Allegro ( Italian ; "quick, lively, cheerful, cheerful") is a musical performance designation that has been used for a lively movement since the early 17th century. However, it was initially more of a character designation than a specific tempo indication . Only in the 18th century did the change to a pure tempo rule with the meaning fast (but less fast than the Presto ). As such, it was subsequently also used in compositions that appear pleonastic (Allegro giocoso, "cheerful funny") or absurd (Allegro irato, "cheerful angry") compared to the original sense of the word . While Leopold Mozart stuck to the original sense of the word in 1756, z. For example, the requirement Allegro assai in Beethoven's Appassionata is a mere tempo indication, the literal translation of which with “very funny” is forbidden as absurd.
The noun allegrezza , derived from allegro , is still used in the original sense of the word. This shows e.g. For example, the very detailed lecture instructions for the introductory “Promenade” of Mussorgski's piano cycle Pictures at an Exhibition : Allegro giusto, nel modo russico, senza allegrezza, ma poco sostenuto . This contains both: Allegro as a tempo indication, senza allegrezza (without cheerfulness) as a character designation.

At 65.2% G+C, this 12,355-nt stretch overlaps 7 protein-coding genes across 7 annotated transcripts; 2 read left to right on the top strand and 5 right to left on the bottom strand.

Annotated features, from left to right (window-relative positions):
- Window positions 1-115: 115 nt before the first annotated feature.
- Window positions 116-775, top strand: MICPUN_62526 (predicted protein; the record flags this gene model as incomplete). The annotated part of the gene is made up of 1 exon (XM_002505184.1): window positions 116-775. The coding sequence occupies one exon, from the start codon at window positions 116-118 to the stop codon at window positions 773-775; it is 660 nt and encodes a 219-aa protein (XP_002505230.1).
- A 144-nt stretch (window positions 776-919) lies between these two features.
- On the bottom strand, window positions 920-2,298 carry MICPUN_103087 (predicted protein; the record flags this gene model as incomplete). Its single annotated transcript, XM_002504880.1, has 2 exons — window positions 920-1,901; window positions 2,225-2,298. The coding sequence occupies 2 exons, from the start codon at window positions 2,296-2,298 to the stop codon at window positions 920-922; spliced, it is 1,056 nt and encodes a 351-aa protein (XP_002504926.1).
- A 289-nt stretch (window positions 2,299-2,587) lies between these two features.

The diminutive Allegretto (a little allegro ) denotes a somewhat slower tempo that is somewhere between Allegro moderato and Andante con moto . Often a light and graceful character is intended by this regulation, but this is not mandatory: Allegretto can - like allegro - also function as a character-neutral tempo designation.
Etude Op. 25, No. 6, Frédéric Chopin -
- Wilibald Gurlitt , Hans Heinrich Eggebrecht (Hrsg.): Riemann Music Lexicon , subject part. Schott, Mainz 1967, p. 26 f
- Friedrich Gersmann: Classical tempo for classical music. Part 4. In: Guitar & Lute. Volume 8, Issue 6, 1986, pp. 37-46, here: pp. 40 f. (there, according to Henry Lemoine and Fernando Sor, also: "quick", "moderately fast", "not too hasty")